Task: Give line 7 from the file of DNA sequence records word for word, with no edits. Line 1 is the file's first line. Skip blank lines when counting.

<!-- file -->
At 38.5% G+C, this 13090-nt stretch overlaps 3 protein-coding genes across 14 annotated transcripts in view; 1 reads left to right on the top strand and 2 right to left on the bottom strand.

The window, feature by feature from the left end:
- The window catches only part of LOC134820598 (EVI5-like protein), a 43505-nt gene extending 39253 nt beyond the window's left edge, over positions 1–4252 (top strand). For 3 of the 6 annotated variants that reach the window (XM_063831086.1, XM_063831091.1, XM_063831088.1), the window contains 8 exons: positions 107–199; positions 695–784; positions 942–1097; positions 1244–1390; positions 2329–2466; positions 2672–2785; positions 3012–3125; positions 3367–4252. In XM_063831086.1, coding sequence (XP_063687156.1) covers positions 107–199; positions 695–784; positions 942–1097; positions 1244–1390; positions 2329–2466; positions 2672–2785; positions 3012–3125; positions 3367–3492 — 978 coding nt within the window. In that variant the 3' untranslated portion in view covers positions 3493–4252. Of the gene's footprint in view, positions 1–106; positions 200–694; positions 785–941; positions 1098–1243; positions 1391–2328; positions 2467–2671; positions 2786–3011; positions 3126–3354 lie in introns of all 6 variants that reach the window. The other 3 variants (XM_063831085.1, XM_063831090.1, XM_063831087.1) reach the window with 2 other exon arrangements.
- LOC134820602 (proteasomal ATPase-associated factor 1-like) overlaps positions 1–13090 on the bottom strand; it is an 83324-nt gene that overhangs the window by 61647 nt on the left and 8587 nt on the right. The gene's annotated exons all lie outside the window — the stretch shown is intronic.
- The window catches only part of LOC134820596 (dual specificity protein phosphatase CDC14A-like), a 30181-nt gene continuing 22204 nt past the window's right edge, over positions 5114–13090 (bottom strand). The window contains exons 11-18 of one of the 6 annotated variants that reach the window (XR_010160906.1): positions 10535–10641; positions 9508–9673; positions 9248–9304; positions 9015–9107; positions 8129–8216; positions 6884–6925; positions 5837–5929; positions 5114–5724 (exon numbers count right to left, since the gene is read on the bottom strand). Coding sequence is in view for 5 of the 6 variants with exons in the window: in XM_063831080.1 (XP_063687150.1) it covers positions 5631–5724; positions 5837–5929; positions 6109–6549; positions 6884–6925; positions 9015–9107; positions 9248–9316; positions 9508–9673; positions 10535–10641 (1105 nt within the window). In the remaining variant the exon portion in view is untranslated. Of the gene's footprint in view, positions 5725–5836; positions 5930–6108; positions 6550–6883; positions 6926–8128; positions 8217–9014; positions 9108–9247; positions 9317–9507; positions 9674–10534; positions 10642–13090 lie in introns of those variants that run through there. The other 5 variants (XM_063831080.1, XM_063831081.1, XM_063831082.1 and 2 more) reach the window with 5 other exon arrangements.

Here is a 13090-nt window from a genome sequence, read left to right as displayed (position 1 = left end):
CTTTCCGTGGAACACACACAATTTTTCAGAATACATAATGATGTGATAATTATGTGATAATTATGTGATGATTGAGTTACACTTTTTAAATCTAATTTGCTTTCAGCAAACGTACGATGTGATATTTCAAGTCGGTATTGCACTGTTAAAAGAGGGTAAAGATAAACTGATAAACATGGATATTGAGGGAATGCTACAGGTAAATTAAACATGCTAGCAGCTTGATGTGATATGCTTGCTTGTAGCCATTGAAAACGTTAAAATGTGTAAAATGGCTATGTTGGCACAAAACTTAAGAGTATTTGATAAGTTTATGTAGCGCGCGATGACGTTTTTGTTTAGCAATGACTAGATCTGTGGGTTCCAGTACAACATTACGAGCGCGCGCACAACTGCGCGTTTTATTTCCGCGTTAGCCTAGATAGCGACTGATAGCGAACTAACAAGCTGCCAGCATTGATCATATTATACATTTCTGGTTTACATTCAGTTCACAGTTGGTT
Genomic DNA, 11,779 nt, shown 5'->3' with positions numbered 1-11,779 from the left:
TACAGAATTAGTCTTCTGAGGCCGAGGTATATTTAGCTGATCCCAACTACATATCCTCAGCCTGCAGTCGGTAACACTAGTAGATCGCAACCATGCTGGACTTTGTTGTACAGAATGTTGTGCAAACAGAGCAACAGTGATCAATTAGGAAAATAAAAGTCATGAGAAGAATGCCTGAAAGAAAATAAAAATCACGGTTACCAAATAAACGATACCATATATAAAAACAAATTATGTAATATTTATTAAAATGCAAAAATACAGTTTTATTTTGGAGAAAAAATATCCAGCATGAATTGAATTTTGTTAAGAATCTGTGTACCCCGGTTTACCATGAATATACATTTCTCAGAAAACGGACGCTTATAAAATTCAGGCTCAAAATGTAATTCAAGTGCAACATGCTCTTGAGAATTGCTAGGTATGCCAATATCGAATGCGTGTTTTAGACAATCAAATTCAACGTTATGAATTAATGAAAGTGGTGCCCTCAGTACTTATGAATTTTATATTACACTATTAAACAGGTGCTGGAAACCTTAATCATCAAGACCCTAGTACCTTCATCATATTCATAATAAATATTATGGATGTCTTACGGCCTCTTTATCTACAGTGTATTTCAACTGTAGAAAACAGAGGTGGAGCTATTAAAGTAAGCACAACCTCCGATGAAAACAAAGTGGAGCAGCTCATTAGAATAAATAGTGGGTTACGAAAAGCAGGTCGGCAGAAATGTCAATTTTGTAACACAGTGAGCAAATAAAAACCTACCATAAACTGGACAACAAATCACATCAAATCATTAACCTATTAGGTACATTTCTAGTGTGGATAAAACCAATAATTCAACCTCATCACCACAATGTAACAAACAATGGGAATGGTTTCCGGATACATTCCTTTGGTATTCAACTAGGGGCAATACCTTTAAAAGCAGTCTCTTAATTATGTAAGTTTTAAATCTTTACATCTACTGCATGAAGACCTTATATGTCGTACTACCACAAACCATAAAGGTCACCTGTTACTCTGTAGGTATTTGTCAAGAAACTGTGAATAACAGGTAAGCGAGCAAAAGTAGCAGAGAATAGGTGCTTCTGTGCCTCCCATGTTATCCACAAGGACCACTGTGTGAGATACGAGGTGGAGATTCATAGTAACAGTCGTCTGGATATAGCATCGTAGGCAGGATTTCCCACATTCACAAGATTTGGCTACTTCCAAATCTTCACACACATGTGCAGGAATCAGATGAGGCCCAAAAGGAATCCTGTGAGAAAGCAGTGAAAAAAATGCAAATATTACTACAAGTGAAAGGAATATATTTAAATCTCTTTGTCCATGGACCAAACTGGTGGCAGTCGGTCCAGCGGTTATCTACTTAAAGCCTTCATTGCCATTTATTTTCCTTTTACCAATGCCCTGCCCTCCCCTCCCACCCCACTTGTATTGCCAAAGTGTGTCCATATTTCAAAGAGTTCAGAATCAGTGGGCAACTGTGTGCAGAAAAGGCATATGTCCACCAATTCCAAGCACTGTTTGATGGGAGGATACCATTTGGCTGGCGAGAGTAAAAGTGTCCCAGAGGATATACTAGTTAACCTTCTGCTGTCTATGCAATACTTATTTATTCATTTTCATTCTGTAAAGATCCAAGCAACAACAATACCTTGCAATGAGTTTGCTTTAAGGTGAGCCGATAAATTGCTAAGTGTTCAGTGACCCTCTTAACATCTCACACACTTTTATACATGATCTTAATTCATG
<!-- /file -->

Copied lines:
CTTTCCGTGGAACACACACAATTTTTCAGAATACATAATGATGTGATAATTATGTGATAATTATGTGATGATTGAGTTACACTTTTTAAATCTAATTTGCTTTCAGCAAACGTACGATGTGATATTTCAAGTCGGTATTGCACTGTTAAAAGAGGGTAAAGATAAACTGATAAACATGGATATTGAGGGAATGCTACAGGTAAATTAAACATGCTAGCAGCTTGATGTGATATGCTTGCTTGTAGCCATTGAAAACGTTAAAATGTGTAAAATGGCTATGTTGGCACAAAACTTAAGAGTATTTGATAAGTTTATGTAGCGCGCGATGACGTTTTTGTTTAGCAATGACTAGATCTGTGGGTTCCAGTACAACATTACGAGCGCGCGCACAACTGCGCGTTTTATTTCCGCGTTAGCCTAGATAGCGACTGATAGCGAACTAACAAGCTGCCAGCATTGATCATATTATACATTTCTGGTTTACATTCAGTTCACAGTTGGTT